China's Economic "Attack" on Russia amidst Western Sanctions

China’s Economic “Attack” on Russia amidst Western Sanctions

In an unexpected turn of events, China has initiated what seems like an economic assault on Russia, diverging from the conventional military or weapon-based confrontations often seen in geopolitical tensions. Several major Chinese banks have opted to restrict their operations with Russia, as reported by US media outlet Newsweek.

This move coincides with Moscow facing a widespread economic embargo from Western nations due to its actions concerning Ukraine. The implications of this embargo have prompted Chinese entities to reassess their financial ties with Russia, leading to limitations in access to services or even severing ties altogether.

Among the notable actions, China UnionPay, a prominent payment system often touted as an alternative to MasterCard and Visa, has retracted to reduce its exposure to Russia. Additionally, the Commercial Bank of Zhejiang Chouzhou, a significant institution used by Russian exporters, has suspended all transactions for clients from Russia and Belarus.

Experts cited by Newsweek predict that the ramifications of these actions may become evident after the Chinese New Year period, which typically witnesses reduced economic activity in China. However, the Chinese Ministry of Foreign Affairs is yet to provide a response to these developments.

Contrary to these reports, Russian Deputy Foreign Minister Andrey Rudenko has vehemently denied any issues in the economic relations between Moscow and Beijing. Rudenko reassures that the economic ties between both nations remain robust and capable of resolving various challenges.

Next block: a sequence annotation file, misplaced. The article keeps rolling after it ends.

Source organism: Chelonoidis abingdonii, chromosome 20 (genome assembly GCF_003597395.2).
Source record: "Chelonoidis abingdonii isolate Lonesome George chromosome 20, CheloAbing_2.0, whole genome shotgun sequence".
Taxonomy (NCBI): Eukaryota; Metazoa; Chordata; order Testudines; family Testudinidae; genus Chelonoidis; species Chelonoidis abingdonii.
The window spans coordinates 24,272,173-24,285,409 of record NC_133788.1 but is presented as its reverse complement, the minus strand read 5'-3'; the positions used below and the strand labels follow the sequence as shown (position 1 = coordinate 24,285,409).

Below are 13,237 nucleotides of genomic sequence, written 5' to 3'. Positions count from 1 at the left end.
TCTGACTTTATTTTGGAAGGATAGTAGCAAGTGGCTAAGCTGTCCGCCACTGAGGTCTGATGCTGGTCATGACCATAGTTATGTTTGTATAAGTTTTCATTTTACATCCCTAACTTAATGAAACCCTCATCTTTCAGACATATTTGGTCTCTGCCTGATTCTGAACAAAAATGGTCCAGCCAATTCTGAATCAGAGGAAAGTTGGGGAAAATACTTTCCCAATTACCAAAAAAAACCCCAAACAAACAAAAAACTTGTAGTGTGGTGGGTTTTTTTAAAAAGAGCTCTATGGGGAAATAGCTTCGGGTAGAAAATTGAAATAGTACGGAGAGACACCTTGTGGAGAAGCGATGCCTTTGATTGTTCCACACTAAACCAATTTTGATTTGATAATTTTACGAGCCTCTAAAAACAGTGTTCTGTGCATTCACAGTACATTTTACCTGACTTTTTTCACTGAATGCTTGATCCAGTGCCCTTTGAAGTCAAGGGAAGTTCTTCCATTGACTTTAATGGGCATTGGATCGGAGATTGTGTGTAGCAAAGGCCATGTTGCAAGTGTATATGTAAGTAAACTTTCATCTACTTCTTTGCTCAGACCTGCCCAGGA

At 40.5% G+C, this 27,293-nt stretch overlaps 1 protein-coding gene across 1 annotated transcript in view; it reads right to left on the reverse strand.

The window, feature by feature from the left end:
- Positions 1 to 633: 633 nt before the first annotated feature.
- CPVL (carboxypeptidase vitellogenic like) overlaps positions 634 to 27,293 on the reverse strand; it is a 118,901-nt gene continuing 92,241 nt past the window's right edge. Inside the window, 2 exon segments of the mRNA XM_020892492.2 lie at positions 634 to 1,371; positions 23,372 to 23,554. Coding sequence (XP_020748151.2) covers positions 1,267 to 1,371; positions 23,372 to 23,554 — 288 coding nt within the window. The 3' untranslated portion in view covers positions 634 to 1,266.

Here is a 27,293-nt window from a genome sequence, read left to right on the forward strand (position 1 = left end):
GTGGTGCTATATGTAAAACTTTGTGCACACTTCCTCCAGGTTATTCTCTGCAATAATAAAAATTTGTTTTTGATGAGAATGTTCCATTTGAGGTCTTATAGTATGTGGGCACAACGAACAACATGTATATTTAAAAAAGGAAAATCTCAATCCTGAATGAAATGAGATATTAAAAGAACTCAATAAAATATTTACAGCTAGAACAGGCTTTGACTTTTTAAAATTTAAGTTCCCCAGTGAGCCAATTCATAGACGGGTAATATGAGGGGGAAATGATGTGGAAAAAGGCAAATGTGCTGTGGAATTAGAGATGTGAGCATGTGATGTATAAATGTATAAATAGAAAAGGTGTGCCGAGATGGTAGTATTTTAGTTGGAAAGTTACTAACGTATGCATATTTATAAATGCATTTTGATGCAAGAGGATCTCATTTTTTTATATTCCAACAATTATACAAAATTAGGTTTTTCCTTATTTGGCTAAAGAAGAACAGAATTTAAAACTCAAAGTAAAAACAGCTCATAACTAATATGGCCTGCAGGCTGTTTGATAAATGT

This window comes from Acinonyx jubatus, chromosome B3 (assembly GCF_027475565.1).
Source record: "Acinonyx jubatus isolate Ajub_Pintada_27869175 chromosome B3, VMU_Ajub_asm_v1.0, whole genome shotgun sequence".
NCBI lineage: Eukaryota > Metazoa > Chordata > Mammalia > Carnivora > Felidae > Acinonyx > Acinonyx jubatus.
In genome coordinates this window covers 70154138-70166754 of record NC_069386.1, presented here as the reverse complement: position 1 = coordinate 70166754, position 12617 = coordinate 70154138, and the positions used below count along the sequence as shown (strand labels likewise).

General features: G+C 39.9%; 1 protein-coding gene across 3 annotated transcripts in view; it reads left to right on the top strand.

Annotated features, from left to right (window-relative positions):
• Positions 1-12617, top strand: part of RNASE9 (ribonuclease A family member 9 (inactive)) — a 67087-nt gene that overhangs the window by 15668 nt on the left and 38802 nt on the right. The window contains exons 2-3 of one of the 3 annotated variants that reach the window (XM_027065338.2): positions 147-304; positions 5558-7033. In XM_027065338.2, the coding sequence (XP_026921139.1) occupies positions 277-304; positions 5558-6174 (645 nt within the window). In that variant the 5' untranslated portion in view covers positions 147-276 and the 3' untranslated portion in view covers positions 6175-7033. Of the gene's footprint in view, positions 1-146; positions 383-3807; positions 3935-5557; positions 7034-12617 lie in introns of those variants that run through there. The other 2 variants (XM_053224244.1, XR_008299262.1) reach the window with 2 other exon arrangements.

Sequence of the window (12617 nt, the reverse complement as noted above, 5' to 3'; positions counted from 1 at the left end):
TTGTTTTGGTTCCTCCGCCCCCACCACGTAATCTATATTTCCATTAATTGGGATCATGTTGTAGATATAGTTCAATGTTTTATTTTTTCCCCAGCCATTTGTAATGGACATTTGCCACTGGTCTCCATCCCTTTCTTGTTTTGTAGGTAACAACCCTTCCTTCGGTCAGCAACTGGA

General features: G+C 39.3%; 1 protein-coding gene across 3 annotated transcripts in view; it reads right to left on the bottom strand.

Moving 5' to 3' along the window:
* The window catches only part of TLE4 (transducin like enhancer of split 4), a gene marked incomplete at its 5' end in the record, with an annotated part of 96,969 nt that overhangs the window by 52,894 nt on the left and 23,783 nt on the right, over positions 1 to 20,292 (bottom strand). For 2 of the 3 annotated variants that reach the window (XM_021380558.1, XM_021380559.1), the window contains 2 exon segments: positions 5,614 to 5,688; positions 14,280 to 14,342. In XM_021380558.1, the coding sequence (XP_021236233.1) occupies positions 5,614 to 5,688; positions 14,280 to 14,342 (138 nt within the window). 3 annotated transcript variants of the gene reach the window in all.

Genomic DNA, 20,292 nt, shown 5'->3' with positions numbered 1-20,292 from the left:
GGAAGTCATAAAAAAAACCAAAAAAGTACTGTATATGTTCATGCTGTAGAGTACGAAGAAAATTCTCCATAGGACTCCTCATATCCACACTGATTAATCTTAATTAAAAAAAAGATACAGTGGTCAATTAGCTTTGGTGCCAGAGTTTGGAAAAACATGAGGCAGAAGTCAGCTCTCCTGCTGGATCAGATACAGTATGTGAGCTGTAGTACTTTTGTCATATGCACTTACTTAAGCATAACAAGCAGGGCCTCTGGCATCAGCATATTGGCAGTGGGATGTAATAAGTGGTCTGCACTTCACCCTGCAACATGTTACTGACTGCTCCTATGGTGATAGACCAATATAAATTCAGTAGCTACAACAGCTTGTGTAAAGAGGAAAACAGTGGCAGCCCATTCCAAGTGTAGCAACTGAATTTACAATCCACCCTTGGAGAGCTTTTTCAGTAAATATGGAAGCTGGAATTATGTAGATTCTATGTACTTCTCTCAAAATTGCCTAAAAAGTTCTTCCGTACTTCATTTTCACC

This sentiment echoes statements made by Kremlin spokesperson Dmitry Peskov, emphasizing ongoing dialogues between Moscow and Beijing to address emerging issues. The burgeoning trade relationship between Russia and China has grown tighter in the aftermath of Western sanctions against Russia.

Trade volume between the two nations surged to US$240.1 billion in 2023, marking a 26.3% increase from the previous year. Furthermore, both countries are actively pursuing de-dollarization efforts through the BRICS economic pact, aiming to reduce reliance on the US dollar.

Highlighting the gravity of the situation, Russia’s Central Bank revealed that over a third of Russia’s imports and exports with China are now settled in yuan. This signifies a significant shift in global economic dynamics and underscores the escalating pressure on Russia amidst Western sanctions.

As Russia navigates these challenges, it seeks to mitigate the impact of Western sanctions by strengthening its trade ties with China. However, experts caution that the restrictions imposed by Chinese banks could have significant long-term consequences, necessitating careful consideration of future actions.

The decisions made by Chinese banks underscore the severity of international pressure on Russia, prompting Moscow to explore solutions to address its increasingly challenging economic landscape. As geopolitical tensions persist, the dynamics between Russia, China, and the Western world continue to evolve, shaping the future of global economic relations.